When the going gets weird, the weird turn pro. - Hunter S. Thompson

07 January 2008

Bracing, like a shot of battery acid

Author George MacDonald Fraser, OBE (of the Flashman novels) died last week.

(Telegraph obituary here.)

Framing his parting shot for him, the Daily Mail ran an excerpt from Fraser's 2002 memoirs, The Light's On At Signpost.

It's an extended and vitriolic rant against political correctness, and I read it with something approaching pure pleasure:

I loathe all political parties, which I regard as inventions of the devil. My favourite prime minister was Sir Alec Douglas-Home, not because he was on the Right, but because he spent a year in office without, on his own admission, doing a damned thing.

This would not commend him to New Labour, who count all time lost when they're not wrecking the country.

I am deeply concerned for the United Kingdom and its future. I look at the old country as it was in my youth and as it is today and, to use a fine Scots word, I am scunnered.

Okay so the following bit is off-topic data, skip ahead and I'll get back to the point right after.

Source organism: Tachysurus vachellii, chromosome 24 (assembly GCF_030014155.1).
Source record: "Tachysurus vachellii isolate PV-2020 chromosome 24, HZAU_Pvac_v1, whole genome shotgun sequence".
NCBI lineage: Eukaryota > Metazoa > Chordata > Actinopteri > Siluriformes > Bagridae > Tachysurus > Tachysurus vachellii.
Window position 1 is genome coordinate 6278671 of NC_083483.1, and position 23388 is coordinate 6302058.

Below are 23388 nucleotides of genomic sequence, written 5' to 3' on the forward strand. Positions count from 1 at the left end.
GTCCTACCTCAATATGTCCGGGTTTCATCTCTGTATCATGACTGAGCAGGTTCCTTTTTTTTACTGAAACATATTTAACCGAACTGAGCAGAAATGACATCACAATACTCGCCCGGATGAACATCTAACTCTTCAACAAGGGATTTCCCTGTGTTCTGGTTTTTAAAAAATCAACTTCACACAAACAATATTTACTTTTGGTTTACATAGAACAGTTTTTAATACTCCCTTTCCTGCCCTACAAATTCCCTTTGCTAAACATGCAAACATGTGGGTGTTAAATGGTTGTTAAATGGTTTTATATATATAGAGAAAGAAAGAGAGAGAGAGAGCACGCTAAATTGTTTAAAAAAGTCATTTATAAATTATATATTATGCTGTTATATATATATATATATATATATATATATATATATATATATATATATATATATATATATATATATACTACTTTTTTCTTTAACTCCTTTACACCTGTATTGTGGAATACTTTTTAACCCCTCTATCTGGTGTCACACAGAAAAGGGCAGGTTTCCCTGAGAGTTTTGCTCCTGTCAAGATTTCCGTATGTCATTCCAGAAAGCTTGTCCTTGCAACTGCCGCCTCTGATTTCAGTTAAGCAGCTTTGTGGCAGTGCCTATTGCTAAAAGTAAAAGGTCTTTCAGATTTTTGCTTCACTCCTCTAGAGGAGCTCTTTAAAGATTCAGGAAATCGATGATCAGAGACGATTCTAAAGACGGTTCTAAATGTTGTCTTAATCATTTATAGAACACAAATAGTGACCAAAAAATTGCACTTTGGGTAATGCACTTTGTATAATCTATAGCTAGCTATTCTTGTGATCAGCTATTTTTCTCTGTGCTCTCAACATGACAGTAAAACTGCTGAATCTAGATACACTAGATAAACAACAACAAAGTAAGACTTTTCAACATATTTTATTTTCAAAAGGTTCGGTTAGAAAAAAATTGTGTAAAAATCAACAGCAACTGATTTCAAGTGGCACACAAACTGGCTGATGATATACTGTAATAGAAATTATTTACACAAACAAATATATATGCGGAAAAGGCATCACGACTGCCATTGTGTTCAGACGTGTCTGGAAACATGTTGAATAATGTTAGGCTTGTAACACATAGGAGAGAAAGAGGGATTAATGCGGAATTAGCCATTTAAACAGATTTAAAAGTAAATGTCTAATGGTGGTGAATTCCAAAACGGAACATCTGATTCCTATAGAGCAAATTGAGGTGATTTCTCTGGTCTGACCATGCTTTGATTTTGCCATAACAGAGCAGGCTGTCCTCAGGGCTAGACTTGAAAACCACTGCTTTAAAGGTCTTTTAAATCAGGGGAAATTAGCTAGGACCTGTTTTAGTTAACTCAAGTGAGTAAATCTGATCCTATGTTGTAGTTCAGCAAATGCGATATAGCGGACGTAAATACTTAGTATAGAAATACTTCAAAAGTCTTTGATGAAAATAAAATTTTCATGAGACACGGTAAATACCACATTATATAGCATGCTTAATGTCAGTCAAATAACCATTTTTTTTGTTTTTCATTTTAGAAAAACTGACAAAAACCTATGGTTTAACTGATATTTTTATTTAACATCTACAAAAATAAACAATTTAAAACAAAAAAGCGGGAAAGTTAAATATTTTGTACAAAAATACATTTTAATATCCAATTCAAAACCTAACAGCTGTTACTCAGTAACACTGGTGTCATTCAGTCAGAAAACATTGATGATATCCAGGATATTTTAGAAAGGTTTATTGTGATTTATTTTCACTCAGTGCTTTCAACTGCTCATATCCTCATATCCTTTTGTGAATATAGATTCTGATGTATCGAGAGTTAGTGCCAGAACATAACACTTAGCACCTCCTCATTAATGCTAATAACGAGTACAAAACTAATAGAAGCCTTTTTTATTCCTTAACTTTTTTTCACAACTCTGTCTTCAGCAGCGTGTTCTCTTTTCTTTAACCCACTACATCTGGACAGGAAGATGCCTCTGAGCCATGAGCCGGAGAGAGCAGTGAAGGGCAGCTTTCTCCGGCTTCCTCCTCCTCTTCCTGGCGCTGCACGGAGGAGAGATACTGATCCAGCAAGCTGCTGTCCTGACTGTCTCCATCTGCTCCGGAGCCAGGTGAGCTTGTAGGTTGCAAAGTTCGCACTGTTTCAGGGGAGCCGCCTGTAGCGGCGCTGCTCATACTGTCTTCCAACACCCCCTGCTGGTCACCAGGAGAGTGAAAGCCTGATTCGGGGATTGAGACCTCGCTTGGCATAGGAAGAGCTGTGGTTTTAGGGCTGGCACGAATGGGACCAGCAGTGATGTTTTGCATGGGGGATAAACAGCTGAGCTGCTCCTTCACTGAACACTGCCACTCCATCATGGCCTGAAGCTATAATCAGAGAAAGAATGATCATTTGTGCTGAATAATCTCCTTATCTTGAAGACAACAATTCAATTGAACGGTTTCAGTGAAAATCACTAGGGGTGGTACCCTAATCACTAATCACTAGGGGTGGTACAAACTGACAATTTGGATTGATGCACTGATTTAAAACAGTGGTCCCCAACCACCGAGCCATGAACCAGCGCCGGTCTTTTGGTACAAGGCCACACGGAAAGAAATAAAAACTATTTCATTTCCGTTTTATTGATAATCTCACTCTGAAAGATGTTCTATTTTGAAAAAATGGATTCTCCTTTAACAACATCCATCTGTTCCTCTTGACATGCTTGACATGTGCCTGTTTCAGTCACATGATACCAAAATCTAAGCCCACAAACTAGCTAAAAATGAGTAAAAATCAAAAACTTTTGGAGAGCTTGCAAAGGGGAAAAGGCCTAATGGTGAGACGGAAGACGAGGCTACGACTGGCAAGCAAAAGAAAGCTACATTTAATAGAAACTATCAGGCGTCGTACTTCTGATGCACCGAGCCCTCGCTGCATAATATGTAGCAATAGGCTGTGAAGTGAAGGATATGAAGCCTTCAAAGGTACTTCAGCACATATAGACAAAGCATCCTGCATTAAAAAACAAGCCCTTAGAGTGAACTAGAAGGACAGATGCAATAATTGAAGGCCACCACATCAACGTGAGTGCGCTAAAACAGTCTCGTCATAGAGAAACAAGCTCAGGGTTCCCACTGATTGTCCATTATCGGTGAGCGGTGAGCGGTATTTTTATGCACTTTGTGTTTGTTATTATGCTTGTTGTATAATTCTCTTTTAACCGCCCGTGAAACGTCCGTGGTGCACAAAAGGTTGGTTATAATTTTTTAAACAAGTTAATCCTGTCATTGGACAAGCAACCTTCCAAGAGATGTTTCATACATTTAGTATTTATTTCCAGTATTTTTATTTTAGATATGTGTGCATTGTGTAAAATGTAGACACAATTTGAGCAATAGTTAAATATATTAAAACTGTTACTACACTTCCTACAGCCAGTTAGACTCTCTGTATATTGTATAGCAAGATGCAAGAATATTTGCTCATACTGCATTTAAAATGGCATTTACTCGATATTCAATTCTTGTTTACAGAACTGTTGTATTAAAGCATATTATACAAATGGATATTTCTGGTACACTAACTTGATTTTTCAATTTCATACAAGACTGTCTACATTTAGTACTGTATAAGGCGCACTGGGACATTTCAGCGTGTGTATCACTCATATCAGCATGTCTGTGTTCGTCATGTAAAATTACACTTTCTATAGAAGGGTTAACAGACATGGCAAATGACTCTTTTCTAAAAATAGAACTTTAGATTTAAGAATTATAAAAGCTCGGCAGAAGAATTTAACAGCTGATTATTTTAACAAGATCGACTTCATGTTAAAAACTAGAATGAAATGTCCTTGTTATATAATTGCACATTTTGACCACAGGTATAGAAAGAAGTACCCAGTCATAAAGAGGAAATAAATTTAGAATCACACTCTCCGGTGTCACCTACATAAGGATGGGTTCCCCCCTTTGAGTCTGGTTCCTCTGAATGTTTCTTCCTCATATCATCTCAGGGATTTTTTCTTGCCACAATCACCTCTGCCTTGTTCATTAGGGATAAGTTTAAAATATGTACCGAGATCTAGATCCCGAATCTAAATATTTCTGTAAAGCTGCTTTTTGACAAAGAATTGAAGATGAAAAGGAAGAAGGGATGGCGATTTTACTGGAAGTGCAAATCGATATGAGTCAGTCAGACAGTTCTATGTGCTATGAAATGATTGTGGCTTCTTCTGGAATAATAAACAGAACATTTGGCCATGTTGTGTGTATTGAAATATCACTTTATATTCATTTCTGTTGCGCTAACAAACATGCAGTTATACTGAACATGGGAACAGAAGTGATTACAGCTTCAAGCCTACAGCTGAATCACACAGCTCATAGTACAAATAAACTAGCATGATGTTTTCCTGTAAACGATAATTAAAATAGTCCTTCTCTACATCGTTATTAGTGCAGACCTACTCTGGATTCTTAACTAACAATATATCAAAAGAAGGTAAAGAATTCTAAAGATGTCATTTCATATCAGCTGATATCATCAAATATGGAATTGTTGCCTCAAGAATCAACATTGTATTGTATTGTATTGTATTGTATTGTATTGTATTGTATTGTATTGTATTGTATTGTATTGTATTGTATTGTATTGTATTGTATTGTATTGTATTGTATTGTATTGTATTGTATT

I know that some things are wonderfully better than they used to be: the new miracles of surgery, public attitudes to the disabled, the health and well-being of children, intelligent concern for the environment, the massive strides in science and technology.

Yes, there are material blessings and benefits innumerable which were unknown in our youth.

But much has deteriorated. The United Kingdom has begun to look more like a Third World country, shabby, littered, ugly, run down, without purpose or direction, misruled by a typical Third World government, corrupt, incompetent and undemocratic.

My generation has seen the decay of ordinary morality, standards of decency, sportsmanship, politeness, respect for the law, family values, politics and education and religion, the very character of the British.

The last testament of Flashman's creator: How Britain has destroyed itself

Hat tip: Abu Muquwama

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